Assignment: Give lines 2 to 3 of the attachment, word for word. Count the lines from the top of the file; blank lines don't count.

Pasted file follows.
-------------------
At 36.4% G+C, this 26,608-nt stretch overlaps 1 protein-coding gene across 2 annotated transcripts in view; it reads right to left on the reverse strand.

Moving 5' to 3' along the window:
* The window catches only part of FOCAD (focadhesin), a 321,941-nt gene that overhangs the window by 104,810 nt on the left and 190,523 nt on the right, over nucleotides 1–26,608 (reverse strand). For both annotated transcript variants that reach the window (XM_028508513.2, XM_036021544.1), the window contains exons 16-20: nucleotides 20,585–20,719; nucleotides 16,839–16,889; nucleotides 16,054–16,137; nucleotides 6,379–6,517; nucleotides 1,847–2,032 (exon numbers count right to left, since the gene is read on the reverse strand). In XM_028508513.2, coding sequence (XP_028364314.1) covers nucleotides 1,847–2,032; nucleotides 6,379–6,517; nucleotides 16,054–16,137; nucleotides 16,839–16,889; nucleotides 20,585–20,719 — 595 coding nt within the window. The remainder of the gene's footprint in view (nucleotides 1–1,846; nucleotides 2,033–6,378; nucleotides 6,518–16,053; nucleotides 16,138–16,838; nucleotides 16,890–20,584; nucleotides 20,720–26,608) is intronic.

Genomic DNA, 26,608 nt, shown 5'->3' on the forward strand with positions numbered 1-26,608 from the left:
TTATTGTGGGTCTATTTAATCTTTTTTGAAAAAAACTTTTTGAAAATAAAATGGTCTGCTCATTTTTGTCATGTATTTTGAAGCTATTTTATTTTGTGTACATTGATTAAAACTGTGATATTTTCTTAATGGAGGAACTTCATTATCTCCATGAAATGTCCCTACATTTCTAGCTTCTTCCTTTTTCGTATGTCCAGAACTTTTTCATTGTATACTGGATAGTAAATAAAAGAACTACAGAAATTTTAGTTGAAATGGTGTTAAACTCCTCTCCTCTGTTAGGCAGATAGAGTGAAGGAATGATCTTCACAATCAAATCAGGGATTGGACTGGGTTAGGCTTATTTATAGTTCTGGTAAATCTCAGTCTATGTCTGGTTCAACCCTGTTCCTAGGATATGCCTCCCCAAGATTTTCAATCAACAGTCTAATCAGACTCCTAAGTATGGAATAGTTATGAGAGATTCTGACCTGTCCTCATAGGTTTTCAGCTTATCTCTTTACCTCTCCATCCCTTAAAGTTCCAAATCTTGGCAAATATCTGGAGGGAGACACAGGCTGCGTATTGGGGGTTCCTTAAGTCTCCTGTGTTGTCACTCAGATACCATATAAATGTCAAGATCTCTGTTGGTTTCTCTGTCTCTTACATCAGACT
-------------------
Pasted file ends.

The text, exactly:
Moving 5' to 3' along the window:
* The window catches only part of FOCAD (focadhesin), a 321,941-nt gene that overhangs the window by 104,810 nt on the left and 190,523 nt on the right, over nucleotides 1–26,608 (reverse strand). For both annotated transcript variants that reach the window (XM_028508513.2, XM_036021544.1), the window contains exons 16-20: nucleotides 20,585–20,719; nucleotides 16,839–16,889; nucleotides 16,054–16,137; nucleotides 6,379–6,517; nucleotides 1,847–2,032 (exon numbers count right to left, since the gene is read on the reverse strand). In XM_028508513.2, coding sequence (XP_028364314.1) covers nucleotides 1,847–2,032; nucleotides 6,379–6,517; nucleotides 16,054–16,137; nucleotides 16,839–16,889; nucleotides 20,585–20,719 — 595 coding nt within the window. The remainder of the gene's footprint in view (nucleotides 1–1,846; nucleotides 2,033–6,378; nucleotides 6,518–16,053; nucleotides 16,138–16,838; nucleotides 16,890–20,584; nucleotides 20,720–26,608) is intronic.